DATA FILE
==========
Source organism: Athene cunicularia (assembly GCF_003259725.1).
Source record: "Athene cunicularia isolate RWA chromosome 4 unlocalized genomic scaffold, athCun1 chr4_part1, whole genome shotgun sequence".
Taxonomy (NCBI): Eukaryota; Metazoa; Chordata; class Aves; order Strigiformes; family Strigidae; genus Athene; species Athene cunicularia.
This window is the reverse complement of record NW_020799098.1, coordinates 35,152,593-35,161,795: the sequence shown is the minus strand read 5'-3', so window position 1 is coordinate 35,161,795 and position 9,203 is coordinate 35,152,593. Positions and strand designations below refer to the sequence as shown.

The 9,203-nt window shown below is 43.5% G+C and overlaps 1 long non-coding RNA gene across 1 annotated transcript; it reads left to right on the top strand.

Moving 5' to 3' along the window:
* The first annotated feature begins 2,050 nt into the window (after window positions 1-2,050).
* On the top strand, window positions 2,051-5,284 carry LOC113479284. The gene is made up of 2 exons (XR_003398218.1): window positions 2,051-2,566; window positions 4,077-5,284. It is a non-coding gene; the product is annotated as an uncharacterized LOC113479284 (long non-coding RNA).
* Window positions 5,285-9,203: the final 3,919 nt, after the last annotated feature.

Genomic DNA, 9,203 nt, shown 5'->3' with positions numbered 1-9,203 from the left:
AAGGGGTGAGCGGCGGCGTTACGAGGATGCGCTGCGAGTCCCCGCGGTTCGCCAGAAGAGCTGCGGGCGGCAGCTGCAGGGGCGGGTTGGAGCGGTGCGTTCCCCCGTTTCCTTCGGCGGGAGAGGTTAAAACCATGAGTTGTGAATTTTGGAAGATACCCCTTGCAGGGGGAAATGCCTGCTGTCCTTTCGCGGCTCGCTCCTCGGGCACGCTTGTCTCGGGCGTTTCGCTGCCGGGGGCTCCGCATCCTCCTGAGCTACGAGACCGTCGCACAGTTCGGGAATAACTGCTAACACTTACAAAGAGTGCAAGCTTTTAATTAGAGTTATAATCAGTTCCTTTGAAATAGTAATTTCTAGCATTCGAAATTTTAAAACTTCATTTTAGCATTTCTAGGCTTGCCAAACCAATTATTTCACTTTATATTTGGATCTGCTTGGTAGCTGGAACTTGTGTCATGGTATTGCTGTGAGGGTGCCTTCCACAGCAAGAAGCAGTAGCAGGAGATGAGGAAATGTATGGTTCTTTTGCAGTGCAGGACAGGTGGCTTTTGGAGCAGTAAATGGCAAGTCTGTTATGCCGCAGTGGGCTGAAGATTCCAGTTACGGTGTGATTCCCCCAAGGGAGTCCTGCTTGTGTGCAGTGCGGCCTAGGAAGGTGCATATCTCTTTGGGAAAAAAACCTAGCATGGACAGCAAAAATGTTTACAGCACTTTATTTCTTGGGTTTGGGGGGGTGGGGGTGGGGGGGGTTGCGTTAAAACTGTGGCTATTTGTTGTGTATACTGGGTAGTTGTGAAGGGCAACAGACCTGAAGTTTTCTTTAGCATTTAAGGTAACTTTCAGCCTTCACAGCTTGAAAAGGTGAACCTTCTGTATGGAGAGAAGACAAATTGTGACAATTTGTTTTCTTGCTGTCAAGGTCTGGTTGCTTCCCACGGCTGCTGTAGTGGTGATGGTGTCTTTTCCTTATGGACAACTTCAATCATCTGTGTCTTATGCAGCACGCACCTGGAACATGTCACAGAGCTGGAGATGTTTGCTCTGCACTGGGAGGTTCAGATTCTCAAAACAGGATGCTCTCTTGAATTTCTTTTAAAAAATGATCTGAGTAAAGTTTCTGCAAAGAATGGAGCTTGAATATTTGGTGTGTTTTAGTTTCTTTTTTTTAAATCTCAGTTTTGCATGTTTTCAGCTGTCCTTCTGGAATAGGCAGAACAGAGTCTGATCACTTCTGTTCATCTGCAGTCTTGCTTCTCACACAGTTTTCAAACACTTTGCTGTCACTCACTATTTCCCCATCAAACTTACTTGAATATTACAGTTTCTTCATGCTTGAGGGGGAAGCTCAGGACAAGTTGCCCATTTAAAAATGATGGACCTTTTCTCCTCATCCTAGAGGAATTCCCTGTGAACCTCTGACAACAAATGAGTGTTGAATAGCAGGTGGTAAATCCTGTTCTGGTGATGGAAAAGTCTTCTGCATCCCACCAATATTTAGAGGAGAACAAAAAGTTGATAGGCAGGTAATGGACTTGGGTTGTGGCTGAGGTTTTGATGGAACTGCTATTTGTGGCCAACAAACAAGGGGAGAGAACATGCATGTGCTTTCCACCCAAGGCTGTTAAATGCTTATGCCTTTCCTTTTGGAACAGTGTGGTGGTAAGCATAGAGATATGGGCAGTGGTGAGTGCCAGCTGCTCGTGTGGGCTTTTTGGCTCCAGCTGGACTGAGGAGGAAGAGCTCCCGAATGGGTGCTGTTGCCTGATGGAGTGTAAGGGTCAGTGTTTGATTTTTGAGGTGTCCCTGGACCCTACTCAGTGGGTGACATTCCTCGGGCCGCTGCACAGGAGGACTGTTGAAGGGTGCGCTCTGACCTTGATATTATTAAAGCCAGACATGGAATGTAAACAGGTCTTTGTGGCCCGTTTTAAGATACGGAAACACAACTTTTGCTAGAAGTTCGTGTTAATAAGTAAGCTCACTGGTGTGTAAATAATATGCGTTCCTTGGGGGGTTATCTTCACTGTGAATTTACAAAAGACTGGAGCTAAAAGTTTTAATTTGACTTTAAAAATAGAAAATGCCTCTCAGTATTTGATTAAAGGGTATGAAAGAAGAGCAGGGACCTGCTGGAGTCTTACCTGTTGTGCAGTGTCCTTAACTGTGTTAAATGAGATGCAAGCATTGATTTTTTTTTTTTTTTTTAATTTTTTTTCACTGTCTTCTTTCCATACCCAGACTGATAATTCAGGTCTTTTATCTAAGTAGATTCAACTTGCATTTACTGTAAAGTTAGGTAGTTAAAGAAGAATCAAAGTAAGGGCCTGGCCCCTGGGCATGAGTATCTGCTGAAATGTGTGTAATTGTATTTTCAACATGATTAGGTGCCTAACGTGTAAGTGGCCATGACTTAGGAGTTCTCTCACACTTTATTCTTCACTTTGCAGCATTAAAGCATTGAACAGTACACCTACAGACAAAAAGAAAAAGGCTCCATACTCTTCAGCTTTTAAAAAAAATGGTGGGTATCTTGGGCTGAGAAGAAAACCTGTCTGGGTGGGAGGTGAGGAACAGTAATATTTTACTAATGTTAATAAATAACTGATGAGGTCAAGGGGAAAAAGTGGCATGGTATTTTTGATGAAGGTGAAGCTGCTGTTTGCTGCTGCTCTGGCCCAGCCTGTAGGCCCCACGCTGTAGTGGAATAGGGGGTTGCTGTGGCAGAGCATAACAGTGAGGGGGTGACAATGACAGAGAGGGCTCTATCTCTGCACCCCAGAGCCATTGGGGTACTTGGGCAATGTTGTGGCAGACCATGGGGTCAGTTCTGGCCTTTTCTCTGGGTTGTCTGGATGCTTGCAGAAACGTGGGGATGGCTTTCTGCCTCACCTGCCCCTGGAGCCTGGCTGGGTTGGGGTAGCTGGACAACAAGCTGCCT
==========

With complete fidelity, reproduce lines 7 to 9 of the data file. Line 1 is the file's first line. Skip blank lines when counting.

* The first annotated feature begins 2,050 nt into the window (after window positions 1-2,050).
* On the top strand, window positions 2,051-5,284 carry LOC113479284. The gene is made up of 2 exons (XR_003398218.1): window positions 2,051-2,566; window positions 4,077-5,284. It is a non-coding gene; the product is annotated as an uncharacterized LOC113479284 (long non-coding RNA).
* Window positions 5,285-9,203: the final 3,919 nt, after the last annotated feature.